Snow surprisingly won the Democratic nomination for U.S. Senate in 2016 over Jonathan Swinton after jumping into the race at the last minute. She ended up losing that race to Sen. Mike Lee by 41-points. Snow was one of the first transgender candidates to win a major party’s nomination for Congress. She was also the first major party LGBT nominee for a statewide office in Utah.
“People have been asking for months if I’m going to run again,” said Snow. “
Snow says she is getting into the race now because the 2018 electoral season is already underway.
“I wanted to wait, but we’re seeing a number of candidates already declare for the U.S. Senate race next year. I need to get in ahead of everyone else to start fundraising and reduce the number of potential challengers I might face,” she said.
Snow says her run for Senate last year has given her a good foundation fo build on for this year. Plus, she learned some hard lessons in 2016 that should help her next year.
“I learned that statewide races for Democrats in Utah are very hard,” she says with a laugh. “Turning voters out will be the biggest challenge. I did pretty well for a first-time candidate. I got nearly the same number of votes that (Democrat) Scott Howell did in 2012, but I was a trans candidate running on a progressive platform. I just need to start earlier and work hard.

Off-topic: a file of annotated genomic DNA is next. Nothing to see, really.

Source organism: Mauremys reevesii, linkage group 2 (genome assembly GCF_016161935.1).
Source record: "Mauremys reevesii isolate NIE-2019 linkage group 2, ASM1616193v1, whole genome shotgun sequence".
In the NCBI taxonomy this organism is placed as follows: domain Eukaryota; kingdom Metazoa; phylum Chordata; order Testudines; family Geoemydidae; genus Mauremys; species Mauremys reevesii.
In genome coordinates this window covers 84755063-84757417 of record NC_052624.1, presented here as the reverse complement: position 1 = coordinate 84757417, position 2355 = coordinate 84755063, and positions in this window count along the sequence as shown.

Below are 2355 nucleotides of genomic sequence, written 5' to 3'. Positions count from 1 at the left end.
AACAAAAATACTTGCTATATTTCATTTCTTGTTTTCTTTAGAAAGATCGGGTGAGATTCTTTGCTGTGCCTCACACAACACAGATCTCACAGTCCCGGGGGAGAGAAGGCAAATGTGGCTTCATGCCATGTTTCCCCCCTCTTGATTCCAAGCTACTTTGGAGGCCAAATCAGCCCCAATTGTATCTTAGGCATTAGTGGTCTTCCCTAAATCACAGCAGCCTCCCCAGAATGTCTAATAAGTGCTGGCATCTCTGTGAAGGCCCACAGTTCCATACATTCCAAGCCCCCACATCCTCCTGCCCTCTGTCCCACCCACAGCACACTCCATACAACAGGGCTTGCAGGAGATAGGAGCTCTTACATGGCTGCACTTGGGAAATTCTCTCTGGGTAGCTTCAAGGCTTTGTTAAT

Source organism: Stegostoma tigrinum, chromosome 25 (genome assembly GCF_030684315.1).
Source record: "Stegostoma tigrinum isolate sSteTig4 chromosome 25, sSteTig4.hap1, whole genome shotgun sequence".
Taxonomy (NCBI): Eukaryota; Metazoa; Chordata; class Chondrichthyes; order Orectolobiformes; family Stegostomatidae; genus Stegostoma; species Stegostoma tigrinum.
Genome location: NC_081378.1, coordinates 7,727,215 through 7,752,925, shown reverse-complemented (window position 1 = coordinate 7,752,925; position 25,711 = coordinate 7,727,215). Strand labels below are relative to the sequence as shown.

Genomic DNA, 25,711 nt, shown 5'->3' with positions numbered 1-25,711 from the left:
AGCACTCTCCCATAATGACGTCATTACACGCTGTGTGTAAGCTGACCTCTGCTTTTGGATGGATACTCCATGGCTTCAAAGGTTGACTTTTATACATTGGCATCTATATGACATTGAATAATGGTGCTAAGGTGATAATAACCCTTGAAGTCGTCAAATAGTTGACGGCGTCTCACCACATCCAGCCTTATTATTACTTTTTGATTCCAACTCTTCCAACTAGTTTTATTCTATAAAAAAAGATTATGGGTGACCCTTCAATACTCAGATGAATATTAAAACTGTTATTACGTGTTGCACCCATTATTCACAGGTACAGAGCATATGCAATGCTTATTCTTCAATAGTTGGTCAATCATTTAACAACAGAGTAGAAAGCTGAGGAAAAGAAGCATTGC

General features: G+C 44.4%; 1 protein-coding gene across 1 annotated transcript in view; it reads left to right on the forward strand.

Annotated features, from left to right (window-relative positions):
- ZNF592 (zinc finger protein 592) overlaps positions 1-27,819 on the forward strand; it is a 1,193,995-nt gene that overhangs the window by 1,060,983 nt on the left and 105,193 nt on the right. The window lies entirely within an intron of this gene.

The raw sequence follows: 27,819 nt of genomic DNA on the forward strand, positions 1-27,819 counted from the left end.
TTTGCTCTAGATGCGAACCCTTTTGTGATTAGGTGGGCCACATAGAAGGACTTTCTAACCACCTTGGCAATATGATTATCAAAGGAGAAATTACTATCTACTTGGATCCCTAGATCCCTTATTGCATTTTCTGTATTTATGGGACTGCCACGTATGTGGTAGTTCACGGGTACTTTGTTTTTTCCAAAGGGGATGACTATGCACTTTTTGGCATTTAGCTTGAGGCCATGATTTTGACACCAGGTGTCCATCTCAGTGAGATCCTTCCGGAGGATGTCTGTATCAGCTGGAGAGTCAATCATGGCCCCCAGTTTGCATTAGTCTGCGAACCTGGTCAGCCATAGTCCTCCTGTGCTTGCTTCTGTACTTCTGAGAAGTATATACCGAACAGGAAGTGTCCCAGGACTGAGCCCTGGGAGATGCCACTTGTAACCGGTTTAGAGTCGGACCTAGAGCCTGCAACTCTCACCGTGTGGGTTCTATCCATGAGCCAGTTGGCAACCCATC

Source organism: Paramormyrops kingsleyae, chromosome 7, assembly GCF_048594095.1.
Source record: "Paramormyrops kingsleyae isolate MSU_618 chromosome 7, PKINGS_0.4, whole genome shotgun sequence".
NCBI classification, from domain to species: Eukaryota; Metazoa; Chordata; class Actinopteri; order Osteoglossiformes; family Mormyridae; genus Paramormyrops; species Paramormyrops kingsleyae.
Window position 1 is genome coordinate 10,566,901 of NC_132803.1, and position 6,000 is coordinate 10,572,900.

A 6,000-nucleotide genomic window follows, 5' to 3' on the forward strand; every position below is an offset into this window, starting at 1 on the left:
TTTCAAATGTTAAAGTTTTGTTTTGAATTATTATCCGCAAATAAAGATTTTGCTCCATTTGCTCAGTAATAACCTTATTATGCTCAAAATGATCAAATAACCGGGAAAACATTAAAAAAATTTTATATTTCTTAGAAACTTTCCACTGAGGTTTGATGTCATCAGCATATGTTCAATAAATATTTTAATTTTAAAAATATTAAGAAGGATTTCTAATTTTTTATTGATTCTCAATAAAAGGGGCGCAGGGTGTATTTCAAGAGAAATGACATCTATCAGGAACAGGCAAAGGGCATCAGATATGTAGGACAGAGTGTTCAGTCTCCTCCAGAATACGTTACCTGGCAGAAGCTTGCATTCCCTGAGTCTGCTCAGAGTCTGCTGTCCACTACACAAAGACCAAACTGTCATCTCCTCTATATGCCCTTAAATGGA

Snow has another uphill climb against the three-term congressman. Stewart easily won his last three elections by 29, 28 and 28 points.
In the 2016 Senate election, Snow’s fundraising was dwarfed by Lee by a factor of 76-1. Lee raised $5.8 million to just $78,000 for Snow. She’ll need to step up her fundraising game in 2018 as well. Stewart raised $911,000 while his Democratic opponent, Charlene Albarran pulled in $586,000. However, most of Albarran’s campaign money came from self-funding.